JAIC 1992, Volume 31, Number 2, Article 1 (pp. 147 to 160)
JAIC online
Journal of the American Institute for Conservation
JAIC 1992, Volume 31, Number 2, Article 1 (pp. 147 to 160)

A STUDY OF THE REMOVAL AND PREVENTION OF FUNGAL STAINS ON PAPER

HANNA SZCZEPANOWSKA, & CHARLES M. LOVETT



4 CONCLUSIONS

We have described a method for the rapid production of fungal stains on paper. The ability to generate such stains facilitates the systematic study of stain removal and stain prevention and obviates the need to experiment on valuable artworks. Our initial results suggest practical approaches to the removal of the four fungal stains we examined: The purple-pink stain of F. oxysporum may be completely removed by the long-term application of 1,4-dioxane; the green stain of P. notatum can be significantly reduced by either 1,4-dioxane or N,N-dimethylformamide; and the yellow-brown stain of C. globosum can be significantly reduced by either 1,4-dioxane or N,N-dimethylformamide.

Our results dealing with the effect of pH, temperature, and light on fungal growth and stain production suggest conditions that will minimize fungal invasion: Storage of objects at 4C should prohibit fungal gowth; treatment of paper objects with agents that will either neutralize acidic paper or produce slight alkalinity should significantly reduce fungal infestation. While the growth of the fungal species examined here is apparently not dependent on light, stain production by F. oxysporum is reduced in the absence of light; thus storage in the dark should inhibit stain production by this fungus in particular.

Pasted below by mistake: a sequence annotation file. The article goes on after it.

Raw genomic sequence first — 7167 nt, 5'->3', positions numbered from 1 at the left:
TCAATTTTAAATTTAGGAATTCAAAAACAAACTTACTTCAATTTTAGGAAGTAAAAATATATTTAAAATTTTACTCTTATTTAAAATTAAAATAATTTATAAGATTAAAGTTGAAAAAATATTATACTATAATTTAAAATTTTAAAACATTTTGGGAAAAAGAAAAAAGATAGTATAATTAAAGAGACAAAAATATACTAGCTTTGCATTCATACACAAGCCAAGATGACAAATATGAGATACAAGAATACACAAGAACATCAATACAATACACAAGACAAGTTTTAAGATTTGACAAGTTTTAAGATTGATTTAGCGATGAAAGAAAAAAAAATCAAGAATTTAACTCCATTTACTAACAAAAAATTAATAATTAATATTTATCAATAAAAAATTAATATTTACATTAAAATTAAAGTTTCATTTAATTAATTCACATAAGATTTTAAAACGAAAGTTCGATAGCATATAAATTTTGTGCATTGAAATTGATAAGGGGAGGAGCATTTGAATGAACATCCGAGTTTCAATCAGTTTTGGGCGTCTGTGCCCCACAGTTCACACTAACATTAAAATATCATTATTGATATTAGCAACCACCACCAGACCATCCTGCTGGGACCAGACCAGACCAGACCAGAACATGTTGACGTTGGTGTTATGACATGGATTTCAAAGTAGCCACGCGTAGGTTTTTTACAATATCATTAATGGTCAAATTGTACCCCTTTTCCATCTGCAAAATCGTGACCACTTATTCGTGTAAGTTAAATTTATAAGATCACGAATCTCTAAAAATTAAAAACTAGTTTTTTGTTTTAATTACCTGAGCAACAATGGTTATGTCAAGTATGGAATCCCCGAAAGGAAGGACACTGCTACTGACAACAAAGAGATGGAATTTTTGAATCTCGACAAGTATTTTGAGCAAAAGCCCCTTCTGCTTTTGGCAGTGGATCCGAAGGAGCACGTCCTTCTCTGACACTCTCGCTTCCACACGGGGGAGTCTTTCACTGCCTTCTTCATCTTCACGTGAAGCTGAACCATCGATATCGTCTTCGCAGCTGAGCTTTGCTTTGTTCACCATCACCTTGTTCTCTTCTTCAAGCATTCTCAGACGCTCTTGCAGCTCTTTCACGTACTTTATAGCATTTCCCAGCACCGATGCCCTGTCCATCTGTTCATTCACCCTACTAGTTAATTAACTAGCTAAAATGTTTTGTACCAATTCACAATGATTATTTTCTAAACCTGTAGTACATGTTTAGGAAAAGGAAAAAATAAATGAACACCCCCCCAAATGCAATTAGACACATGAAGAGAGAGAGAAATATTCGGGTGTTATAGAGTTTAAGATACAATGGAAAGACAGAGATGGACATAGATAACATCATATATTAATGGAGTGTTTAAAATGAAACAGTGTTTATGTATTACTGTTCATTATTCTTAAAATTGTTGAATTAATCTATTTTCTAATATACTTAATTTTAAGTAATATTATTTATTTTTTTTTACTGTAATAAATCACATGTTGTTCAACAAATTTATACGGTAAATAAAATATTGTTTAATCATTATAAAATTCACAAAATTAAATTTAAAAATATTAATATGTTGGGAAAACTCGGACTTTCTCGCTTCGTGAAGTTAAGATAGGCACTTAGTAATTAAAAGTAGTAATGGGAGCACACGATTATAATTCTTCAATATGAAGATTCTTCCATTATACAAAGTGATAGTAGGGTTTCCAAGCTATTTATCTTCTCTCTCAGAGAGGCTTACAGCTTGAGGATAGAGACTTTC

The work described here is a first step toward cataloging practicable procedures for fungal stain removal. Future investigations of stain extraction using other solvents and promise to provide paper conservators with an assortment of techniques for the effective treatment of paper objects damaged by fungal infestation. Moreover, the continued characterization of the effects of environmental conditions on fungal growth and stain production should reveal more defininitive guidelines for the prevention of fungal invasion.


ACKNOWLEDGEMENTS

We wish to thank the Samuel H. Kress Foundation for its generous support of this project; William Moomaw, Chemistry Department, Tufts College, Williamstown, Massachusetts, for many helpful suggestions; Nancy Piatczyc, Williams College for assistance with scanning electron microscopy; Gary Wolpert and J. Preston Clark, III, Crane and Co. Papermakers, Inc., Dalton, Massachusetts, for paper analysis; and Robert Futernick for helpful comments.


Copyright 1992 American Institute for Conservation of Historic and Artistic Works